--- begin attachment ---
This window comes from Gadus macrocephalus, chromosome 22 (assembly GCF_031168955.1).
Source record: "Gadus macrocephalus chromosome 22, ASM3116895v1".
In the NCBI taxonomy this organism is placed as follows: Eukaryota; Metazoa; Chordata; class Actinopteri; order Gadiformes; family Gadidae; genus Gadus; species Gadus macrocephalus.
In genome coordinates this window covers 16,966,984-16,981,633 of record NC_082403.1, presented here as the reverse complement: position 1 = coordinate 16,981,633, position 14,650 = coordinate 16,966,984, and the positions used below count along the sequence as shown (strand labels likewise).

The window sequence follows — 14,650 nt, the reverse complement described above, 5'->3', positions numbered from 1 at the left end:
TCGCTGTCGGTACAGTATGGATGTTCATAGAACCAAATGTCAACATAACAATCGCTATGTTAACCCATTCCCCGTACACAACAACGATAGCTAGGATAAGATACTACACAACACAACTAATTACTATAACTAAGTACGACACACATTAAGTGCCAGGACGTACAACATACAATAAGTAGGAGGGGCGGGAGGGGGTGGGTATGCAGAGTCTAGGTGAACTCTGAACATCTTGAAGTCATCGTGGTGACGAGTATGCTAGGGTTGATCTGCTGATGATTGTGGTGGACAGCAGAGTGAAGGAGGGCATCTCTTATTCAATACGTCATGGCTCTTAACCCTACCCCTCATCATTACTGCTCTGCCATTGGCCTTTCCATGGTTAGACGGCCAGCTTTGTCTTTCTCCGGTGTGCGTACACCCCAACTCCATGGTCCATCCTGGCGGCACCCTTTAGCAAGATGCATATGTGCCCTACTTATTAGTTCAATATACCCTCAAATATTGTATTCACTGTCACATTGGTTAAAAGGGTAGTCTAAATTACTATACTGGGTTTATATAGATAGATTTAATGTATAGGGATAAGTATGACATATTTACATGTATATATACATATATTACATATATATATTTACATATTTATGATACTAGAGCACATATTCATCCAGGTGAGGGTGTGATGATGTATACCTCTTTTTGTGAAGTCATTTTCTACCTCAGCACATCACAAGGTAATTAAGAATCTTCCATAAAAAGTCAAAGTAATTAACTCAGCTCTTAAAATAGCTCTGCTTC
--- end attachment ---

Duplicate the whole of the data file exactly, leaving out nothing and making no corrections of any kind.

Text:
This window comes from Gadus macrocephalus, chromosome 22 (assembly GCF_031168955.1).
Source record: "Gadus macrocephalus chromosome 22, ASM3116895v1".
In the NCBI taxonomy this organism is placed as follows: Eukaryota; Metazoa; Chordata; class Actinopteri; order Gadiformes; family Gadidae; genus Gadus; species Gadus macrocephalus.
In genome coordinates this window covers 16,966,984-16,981,633 of record NC_082403.1, presented here as the reverse complement: position 1 = coordinate 16,981,633, position 14,650 = coordinate 16,966,984, and the positions used below count along the sequence as shown (strand labels likewise).

The window sequence follows — 14,650 nt, the reverse complement described above, 5'->3', positions numbered from 1 at the left end:
TCGCTGTCGGTACAGTATGGATGTTCATAGAACCAAATGTCAACATAACAATCGCTATGTTAACCCATTCCCCGTACACAACAACGATAGCTAGGATAAGATACTACACAACACAACTAATTACTATAACTAAGTACGACACACATTAAGTGCCAGGACGTACAACATACAATAAGTAGGAGGGGCGGGAGGGGGTGGGTATGCAGAGTCTAGGTGAACTCTGAACATCTTGAAGTCATCGTGGTGACGAGTATGCTAGGGTTGATCTGCTGATGATTGTGGTGGACAGCAGAGTGAAGGAGGGCATCTCTTATTCAATACGTCATGGCTCTTAACCCTACCCCTCATCATTACTGCTCTGCCATTGGCCTTTCCATGGTTAGACGGCCAGCTTTGTCTTTCTCCGGTGTGCGTACACCCCAACTCCATGGTCCATCCTGGCGGCACCCTTTAGCAAGATGCATATGTGCCCTACTTATTAGTTCAATATACCCTCAAATATTGTATTCACTGTCACATTGGTTAAAAGGGTAGTCTAAATTACTATACTGGGTTTATATAGATAGATTTAATGTATAGGGATAAGTATGACATATTTACATGTATATATACATATATTACATATATATATTTACATATTTATGATACTAGAGCACATATTCATCCAGGTGAGGGTGTGATGATGTATACCTCTTTTTGTGAAGTCATTTTCTACCTCAGCACATCACAAGGTAATTAAGAATCTTCCATAAAAAGTCAAAGTAATTAACTCAGCTCTTAAAATAGCTCTGCTTC